between two hillocks: Bajrang Gaṛh and Khobra Bherun (named after the Hindu temples built on them).
The Nasiyan is a Digambara Jain temple, also known as the Lāl Mandir (Red Temple)because of its colour. It was built in 1864-1895, and is dedicated to the first Jain Tīrthankar Rishabha. It is located on the Prithviraj Marg. The main chamber is
known as the Swarna Nagari (City of Gold), which is filled with gold-plated wooden figures depicting characters in Jain mythology, which were fashioned in Jaipur.
Shopping Experience In Ajmer
Shopping In Ajmer Is An Enjoyable Experience. One Can Shop For
Antiques, Curios, Fascinating Gold And Silver Jewelry In
Contemporary Designs, Colorful Tie-And-Dye Sarees And
Embroidered Jodhpuri 'Jutis'. Especially During The Annual Urs
Fair, A Range Of Colorful Items And Marvelous Creations Of
Traditional Folk Aristsans Are For Sale.
Ajmer has a women's market (ask for the Mahila Mandi - closed
Tuesdays) that sells odnis (traditional veils... they also make
nice light table covers) and saris galore. Ornate Lenghas
(skirts worn with blouses) are also widely available. Hand
tie-dyed turbans (safas) are 9-metre long bands of fabric with
various uses and are usually sold wherever fabric for men's
clothing is sold.
Accessibility by Road and Train to Ajmer
By rail from Delhi - the Delhi-Ahmedabad Mail is a decent
overnight train (slow, but it gives you more time to sleep)
while the Ajmer Shatabdi Express is the fastest way to get
there. There are passenger trains (second unreserved only --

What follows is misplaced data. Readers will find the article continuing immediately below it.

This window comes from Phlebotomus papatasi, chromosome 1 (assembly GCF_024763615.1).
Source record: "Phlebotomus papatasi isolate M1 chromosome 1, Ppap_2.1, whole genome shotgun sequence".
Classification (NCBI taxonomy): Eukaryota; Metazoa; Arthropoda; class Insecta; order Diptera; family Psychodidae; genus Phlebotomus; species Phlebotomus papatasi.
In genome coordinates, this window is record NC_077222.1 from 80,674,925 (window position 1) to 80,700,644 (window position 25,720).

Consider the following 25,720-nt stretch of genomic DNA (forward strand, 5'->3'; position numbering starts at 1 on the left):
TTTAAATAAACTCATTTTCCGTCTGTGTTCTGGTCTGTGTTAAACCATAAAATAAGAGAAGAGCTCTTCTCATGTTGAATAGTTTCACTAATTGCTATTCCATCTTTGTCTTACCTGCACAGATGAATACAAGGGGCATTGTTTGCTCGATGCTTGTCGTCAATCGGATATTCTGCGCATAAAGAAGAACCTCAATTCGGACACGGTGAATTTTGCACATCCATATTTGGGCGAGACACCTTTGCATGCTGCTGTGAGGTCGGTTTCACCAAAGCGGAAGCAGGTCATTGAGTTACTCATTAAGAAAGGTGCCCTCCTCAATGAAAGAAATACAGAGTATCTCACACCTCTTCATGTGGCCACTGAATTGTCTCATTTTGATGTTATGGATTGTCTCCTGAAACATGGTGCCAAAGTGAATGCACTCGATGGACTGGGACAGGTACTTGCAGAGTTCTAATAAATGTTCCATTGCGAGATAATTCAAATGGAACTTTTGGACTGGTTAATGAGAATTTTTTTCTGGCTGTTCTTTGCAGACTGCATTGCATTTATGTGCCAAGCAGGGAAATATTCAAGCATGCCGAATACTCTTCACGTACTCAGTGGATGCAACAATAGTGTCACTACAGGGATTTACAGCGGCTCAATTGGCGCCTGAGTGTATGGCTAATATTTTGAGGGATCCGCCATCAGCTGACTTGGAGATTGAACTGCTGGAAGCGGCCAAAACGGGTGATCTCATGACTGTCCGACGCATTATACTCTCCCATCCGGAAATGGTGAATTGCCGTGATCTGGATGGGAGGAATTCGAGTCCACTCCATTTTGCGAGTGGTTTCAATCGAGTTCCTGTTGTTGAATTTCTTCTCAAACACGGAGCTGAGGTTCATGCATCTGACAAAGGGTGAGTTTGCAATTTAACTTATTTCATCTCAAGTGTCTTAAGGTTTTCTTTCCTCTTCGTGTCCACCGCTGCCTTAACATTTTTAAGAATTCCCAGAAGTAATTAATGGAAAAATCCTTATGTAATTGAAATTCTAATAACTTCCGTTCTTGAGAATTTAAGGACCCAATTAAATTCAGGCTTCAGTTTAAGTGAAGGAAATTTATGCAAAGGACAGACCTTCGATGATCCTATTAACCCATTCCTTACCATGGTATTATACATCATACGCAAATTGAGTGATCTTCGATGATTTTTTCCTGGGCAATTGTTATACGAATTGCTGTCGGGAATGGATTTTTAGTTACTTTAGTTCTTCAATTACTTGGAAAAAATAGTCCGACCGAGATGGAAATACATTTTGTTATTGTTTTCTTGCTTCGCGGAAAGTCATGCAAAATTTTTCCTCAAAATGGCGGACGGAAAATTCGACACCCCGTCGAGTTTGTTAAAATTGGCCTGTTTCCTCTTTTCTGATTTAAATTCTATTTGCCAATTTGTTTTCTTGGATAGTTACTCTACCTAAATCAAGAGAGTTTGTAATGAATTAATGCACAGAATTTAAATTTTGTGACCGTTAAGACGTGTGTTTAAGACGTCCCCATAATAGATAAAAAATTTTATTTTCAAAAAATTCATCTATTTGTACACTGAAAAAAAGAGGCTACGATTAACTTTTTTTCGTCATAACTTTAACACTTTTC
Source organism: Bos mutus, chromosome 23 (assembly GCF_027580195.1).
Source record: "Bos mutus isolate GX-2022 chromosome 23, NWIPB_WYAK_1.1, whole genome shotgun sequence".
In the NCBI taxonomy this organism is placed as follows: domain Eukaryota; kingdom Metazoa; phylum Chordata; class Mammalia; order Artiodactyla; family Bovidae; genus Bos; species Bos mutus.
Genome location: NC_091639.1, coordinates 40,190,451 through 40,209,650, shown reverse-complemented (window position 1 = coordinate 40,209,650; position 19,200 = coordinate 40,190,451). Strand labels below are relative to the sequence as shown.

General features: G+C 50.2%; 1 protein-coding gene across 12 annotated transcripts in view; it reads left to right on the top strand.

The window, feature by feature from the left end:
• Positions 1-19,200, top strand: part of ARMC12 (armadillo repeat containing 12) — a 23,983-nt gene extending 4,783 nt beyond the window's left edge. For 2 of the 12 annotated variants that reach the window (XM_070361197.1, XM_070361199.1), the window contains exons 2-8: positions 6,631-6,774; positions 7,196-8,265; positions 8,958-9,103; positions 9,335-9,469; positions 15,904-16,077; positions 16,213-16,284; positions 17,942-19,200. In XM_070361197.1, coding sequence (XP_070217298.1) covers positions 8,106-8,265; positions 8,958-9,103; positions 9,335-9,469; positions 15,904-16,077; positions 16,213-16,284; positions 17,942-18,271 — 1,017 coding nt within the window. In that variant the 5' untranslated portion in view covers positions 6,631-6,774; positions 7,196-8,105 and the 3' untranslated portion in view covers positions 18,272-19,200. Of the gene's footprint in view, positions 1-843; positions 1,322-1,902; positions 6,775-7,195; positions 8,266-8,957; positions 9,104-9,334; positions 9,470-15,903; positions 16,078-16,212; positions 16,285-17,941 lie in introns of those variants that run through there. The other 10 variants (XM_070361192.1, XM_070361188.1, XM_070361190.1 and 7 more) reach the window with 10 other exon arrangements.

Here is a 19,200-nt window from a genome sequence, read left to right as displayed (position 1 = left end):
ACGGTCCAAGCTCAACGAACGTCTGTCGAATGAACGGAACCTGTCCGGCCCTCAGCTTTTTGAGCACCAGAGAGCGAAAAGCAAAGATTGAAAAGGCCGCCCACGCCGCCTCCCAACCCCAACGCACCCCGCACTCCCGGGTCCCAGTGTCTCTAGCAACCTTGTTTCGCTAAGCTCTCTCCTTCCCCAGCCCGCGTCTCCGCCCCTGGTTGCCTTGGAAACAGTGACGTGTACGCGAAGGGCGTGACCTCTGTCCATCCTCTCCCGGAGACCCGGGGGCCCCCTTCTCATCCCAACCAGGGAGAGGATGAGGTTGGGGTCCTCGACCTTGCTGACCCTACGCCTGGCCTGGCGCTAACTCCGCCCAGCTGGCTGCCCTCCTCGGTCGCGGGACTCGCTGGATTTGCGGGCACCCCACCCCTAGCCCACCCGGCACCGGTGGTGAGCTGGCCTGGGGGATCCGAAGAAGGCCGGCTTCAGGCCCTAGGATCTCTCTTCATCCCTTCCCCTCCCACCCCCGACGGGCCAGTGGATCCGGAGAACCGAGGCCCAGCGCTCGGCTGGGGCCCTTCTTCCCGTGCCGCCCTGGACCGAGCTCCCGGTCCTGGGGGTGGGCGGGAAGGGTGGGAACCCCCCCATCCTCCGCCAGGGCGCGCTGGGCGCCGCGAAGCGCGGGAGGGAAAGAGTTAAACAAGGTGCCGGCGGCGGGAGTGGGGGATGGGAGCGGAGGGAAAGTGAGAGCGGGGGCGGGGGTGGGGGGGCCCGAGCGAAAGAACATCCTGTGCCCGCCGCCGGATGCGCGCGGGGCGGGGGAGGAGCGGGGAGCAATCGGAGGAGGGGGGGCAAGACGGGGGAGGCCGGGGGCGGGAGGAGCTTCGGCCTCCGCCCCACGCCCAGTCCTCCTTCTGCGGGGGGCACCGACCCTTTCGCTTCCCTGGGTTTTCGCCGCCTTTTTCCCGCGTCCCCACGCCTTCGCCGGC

definitely an "experience") in the morning and evening to Jaipur
and train links down to Ahmedabad. The city is also connected to
Udaipur, of which Intercity Express would be a better option.
Jaipur is 1.5-3 hours by road (depending on the type of bus you
take)(the jaipur- ajmer expressway is a 6- lane one and is
fantastic to drive on). Jodhpur is 4-5 hours in the opposite
direction. Buses to Pushkar leave at a different bus stand (near
the Jain temple) from the other buses (south).
Ajmer is a walkable city, once you get your bearings. It is also
a good option for weekend breaks . The Dargah bazaar is about
10 minutes walk and Ana Sagar (the "lake" - which has marble
pavillions in a garden and is a wonderful place to sit,
especially on hot days) is about 30 minutes walk. There are some
wonderful back-alleys -- just wander down small side streets
from the Dargah bazaar and you'll see some wonderful old
architecture and murals before you stumble back across a main
Other than on foot, cycle rickshaws, autorickshaws (who are
intent on taking you to Pushkar) and horse-drawn tongas are
available for hire (the latter on selected routes only). There
are also tempos that run from the bus stand to the railway
station and all over town .